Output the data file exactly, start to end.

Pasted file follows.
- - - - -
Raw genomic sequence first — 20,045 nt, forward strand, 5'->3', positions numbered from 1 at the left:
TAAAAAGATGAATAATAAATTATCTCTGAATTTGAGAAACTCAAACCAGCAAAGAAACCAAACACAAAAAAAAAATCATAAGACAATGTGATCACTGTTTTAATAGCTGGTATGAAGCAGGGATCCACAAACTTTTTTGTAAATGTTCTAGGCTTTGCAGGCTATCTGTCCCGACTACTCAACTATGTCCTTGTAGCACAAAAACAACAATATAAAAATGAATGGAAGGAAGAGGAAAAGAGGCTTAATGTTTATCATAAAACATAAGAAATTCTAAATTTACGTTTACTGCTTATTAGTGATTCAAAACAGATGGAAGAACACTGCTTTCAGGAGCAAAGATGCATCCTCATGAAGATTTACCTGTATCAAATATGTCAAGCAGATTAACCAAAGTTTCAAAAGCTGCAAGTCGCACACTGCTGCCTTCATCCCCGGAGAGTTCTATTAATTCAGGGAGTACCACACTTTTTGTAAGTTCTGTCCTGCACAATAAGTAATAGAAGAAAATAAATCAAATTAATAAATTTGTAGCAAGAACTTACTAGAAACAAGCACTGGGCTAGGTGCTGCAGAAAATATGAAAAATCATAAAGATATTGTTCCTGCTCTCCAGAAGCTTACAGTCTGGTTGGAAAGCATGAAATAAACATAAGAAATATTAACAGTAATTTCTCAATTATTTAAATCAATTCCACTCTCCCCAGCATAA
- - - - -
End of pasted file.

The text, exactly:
Raw genomic sequence first — 20,045 nt, forward strand, 5'->3', positions numbered from 1 at the left:
TAAAAAGATGAATAATAAATTATCTCTGAATTTGAGAAACTCAAACCAGCAAAGAAACCAAACACAAAAAAAAAATCATAAGACAATGTGATCACTGTTTTAATAGCTGGTATGAAGCAGGGATCCACAAACTTTTTTGTAAATGTTCTAGGCTTTGCAGGCTATCTGTCCCGACTACTCAACTATGTCCTTGTAGCACAAAAACAACAATATAAAAATGAATGGAAGGAAGAGGAAAAGAGGCTTAATGTTTATCATAAAACATAAGAAATTCTAAATTTACGTTTACTGCTTATTAGTGATTCAAAACAGATGGAAGAACACTGCTTTCAGGAGCAAAGATGCATCCTCATGAAGATTTACCTGTATCAAATATGTCAAGCAGATTAACCAAAGTTTCAAAAGCTGCAAGTCGCACACTGCTGCCTTCATCCCCGGAGAGTTCTATTAATTCAGGGAGTACCACACTTTTTGTAAGTTCTGTCCTGCACAATAAGTAATAGAAGAAAATAAATCAAATTAATAAATTTGTAGCAAGAACTTACTAGAAACAAGCACTGGGCTAGGTGCTGCAGAAAATATGAAAAATCATAAAGATATTGTTCCTGCTCTCCAGAAGCTTACAGTCTGGTTGGAAAGCATGAAATAAACATAAGAAATATTAACAGTAATTTCTCAATTATTTAAATCAATTCCACTCTCCCCAGCATAA